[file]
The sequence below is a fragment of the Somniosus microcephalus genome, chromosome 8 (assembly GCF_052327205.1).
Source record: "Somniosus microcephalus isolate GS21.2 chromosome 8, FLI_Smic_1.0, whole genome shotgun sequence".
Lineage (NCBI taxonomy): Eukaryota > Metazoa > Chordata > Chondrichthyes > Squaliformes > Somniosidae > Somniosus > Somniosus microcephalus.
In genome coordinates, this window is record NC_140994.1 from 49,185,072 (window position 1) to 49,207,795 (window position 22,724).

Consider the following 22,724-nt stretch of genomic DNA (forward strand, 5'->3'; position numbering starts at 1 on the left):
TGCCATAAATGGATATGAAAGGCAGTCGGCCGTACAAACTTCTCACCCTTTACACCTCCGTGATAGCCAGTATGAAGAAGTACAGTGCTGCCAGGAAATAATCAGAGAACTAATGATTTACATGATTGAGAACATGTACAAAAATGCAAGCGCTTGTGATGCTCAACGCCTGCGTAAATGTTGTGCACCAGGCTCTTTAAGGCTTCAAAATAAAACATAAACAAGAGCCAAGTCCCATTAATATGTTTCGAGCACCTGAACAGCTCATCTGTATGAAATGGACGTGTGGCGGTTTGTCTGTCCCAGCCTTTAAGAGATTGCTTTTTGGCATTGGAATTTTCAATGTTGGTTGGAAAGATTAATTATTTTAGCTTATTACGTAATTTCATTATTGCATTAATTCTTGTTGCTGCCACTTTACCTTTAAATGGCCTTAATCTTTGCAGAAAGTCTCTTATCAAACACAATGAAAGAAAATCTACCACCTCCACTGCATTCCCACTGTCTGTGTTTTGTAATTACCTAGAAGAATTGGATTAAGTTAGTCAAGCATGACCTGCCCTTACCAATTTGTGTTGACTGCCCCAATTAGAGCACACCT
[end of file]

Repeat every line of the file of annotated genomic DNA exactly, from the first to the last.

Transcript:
The sequence below is a fragment of the Somniosus microcephalus genome, chromosome 8 (assembly GCF_052327205.1).
Source record: "Somniosus microcephalus isolate GS21.2 chromosome 8, FLI_Smic_1.0, whole genome shotgun sequence".
Lineage (NCBI taxonomy): Eukaryota > Metazoa > Chordata > Chondrichthyes > Squaliformes > Somniosidae > Somniosus > Somniosus microcephalus.
In genome coordinates, this window is record NC_140994.1 from 49,185,072 (window position 1) to 49,207,795 (window position 22,724).

Consider the following 22,724-nt stretch of genomic DNA (forward strand, 5'->3'; position numbering starts at 1 on the left):
TGCCATAAATGGATATGAAAGGCAGTCGGCCGTACAAACTTCTCACCCTTTACACCTCCGTGATAGCCAGTATGAAGAAGTACAGTGCTGCCAGGAAATAATCAGAGAACTAATGATTTACATGATTGAGAACATGTACAAAAATGCAAGCGCTTGTGATGCTCAACGCCTGCGTAAATGTTGTGCACCAGGCTCTTTAAGGCTTCAAAATAAAACATAAACAAGAGCCAAGTCCCATTAATATGTTTCGAGCACCTGAACAGCTCATCTGTATGAAATGGACGTGTGGCGGTTTGTCTGTCCCAGCCTTTAAGAGATTGCTTTTTGGCATTGGAATTTTCAATGTTGGTTGGAAAGATTAATTATTTTAGCTTATTACGTAATTTCATTATTGCATTAATTCTTGTTGCTGCCACTTTACCTTTAAATGGCCTTAATCTTTGCAGAAAGTCTCTTATCAAACACAATGAAAGAAAATCTACCACCTCCACTGCATTCCCACTGTCTGTGTTTTGTAATTACCTAGAAGAATTGGATTAAGTTAGTCAAGCATGACCTGCCCTTACCAATTTGTGTTGACTGCCCCAATTAGAGCACACCT